Review Blog

Jun 04 2008

China Land of Dragons and Emperors by Adeline Yen Mah

cover image

Allen and Unwin, 2008
A timely production with the Beijing Olympic Games just around the corner, this book by Adeline Yen Mah will have classes enthralled. Not only is it a spirited history book, but it contains dozens of entertaining asides and anecdotes which will thrill and titillate the reader. I found myself wholly engrossed in this chatty history book, revealing the scope of China's history from the time of the first emperor to today.

Beginning with the first emperor, Quin Shi-huang, ascending the throne in 247 BC ready to amalgamate the seven states, the reader is given an overview of just how he maintained power, deciding to build the Great Wall, and using 700,000 men from all over China to build his tomb. His tyrannical rule saw canals, highways and bridges built, and he stipulated that every book before his rule be burned and that history should begin with him. Within this chapter is also a double page spread about the Terracotta Army and a scattering of astounding facts about the tomb.

Each of the 10 chapters goes on in this vein, giving a potted history, an amazement of facts and inserts which reveal more information about specific subjects. In chapter three concerning the Han dynasty, we read of the Silk Road, in chapter five, within the Tang dynasty appears a double page spreads about Printing. Each chapter has a specialist section within its pages, expanding on something for which China is famous.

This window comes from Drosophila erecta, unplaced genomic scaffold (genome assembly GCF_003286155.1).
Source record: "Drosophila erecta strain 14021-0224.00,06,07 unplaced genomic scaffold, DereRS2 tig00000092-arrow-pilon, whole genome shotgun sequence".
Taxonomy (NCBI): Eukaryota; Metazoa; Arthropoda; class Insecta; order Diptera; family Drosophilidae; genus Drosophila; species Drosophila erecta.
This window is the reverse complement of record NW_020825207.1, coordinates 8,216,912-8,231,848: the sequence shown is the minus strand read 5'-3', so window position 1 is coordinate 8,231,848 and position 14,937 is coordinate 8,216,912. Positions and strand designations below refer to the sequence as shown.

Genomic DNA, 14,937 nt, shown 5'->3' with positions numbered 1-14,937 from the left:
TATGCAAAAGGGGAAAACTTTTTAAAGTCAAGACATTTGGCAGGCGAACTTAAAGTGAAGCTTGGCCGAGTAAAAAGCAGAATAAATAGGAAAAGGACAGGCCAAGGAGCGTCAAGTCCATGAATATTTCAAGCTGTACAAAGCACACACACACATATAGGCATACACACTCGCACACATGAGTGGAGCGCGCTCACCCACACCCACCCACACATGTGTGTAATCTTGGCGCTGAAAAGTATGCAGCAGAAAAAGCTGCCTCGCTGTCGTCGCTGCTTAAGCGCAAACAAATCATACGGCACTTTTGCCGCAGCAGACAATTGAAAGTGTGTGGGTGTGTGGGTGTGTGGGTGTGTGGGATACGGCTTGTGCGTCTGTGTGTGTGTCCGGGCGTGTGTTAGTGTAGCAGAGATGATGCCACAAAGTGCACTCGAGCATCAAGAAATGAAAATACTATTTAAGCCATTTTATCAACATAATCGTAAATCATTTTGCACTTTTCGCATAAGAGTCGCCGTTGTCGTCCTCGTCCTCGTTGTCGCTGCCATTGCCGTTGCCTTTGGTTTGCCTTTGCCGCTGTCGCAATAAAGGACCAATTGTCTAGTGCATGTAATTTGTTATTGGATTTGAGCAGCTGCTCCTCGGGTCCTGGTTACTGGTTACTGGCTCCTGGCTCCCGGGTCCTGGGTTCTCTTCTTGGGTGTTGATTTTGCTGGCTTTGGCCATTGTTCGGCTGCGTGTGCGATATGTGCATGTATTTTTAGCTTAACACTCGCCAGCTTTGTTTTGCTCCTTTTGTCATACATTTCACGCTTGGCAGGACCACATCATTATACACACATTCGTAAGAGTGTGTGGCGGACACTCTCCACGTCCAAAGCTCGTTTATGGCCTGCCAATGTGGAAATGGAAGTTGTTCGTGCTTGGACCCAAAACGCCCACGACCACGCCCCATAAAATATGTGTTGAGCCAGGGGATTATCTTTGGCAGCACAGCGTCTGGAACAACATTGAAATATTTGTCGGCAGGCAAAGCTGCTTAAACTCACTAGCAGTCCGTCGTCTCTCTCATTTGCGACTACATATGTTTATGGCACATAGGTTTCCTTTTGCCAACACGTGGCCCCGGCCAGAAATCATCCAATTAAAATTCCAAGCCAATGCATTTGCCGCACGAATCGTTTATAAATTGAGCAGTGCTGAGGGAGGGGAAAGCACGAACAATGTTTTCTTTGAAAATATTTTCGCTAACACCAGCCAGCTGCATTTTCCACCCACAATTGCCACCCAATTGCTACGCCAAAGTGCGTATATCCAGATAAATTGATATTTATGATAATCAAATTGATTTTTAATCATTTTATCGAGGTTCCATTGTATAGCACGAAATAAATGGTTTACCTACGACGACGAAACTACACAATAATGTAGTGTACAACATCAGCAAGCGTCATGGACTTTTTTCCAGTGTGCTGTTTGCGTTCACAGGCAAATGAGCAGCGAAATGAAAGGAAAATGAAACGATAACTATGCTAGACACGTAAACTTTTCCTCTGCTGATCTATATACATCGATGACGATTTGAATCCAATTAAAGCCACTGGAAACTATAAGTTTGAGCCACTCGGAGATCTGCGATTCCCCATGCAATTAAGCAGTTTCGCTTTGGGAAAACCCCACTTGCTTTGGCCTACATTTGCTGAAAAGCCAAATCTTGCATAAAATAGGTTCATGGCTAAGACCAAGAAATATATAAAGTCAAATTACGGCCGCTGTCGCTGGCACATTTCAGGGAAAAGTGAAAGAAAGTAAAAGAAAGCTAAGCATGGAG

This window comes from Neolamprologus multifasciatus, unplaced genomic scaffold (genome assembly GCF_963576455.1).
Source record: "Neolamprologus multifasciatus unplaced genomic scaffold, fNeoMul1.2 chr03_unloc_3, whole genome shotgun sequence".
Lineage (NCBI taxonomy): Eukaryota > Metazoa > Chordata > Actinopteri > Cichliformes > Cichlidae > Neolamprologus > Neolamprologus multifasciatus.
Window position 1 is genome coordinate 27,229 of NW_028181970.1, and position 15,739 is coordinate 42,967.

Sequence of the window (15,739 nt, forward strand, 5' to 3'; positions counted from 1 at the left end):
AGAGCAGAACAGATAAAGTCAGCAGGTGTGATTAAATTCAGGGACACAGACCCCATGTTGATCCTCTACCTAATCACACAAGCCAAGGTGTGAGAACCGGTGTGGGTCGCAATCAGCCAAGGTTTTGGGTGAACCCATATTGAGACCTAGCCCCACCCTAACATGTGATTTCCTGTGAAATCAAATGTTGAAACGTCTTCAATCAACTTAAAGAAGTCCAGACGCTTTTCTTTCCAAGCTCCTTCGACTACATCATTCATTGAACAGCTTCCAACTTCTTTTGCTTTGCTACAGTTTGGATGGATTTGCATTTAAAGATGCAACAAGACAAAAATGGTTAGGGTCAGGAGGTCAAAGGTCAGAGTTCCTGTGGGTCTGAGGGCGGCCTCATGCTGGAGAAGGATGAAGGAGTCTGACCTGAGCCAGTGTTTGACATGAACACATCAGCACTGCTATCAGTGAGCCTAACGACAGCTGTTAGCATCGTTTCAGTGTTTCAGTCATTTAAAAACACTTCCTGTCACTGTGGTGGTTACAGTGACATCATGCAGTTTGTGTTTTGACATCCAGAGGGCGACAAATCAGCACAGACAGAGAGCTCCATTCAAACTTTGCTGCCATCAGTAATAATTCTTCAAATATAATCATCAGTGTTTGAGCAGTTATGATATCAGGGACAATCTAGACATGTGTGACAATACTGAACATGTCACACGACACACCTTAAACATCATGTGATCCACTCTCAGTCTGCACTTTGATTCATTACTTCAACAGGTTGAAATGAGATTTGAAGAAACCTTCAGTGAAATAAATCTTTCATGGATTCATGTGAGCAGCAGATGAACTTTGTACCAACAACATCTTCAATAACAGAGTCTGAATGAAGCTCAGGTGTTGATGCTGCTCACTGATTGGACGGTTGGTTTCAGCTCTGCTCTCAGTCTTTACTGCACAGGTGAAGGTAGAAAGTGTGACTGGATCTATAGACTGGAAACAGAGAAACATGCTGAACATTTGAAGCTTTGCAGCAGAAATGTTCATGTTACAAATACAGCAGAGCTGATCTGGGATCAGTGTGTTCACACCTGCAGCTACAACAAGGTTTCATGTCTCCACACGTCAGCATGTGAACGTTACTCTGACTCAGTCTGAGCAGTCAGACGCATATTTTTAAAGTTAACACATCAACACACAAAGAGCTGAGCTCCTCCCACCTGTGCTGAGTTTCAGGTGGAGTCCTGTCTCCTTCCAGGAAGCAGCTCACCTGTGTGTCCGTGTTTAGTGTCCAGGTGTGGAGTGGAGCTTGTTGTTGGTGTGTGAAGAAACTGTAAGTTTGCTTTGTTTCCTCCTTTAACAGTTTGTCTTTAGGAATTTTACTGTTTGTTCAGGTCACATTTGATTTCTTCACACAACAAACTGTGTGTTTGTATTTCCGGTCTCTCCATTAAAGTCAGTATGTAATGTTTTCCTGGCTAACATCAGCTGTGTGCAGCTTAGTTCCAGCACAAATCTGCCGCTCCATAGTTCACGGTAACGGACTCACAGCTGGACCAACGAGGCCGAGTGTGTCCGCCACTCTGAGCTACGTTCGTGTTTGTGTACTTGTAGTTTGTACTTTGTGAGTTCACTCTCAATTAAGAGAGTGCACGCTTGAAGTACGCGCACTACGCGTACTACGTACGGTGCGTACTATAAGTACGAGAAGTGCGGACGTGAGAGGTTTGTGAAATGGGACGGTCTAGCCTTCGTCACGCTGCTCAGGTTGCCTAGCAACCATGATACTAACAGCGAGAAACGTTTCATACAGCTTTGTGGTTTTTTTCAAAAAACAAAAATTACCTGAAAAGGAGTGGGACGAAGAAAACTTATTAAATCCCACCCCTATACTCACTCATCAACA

For the specialist or for the interested reader, for the student, class and teacher, this book is a winner. Its profusion of photos, drawings, maps, and inserts makes it an entertaining and informative book to read. In a class room, a set of this book will be a most useful addition for students of China, history or the Olympics. It gives a tantalising insight into the country where this year's Olympic Games is to be held; a country which is gaining in prestige and influence in world politics and a country to which Australia is increasingly tied. Highly recommended.
Fran Knight

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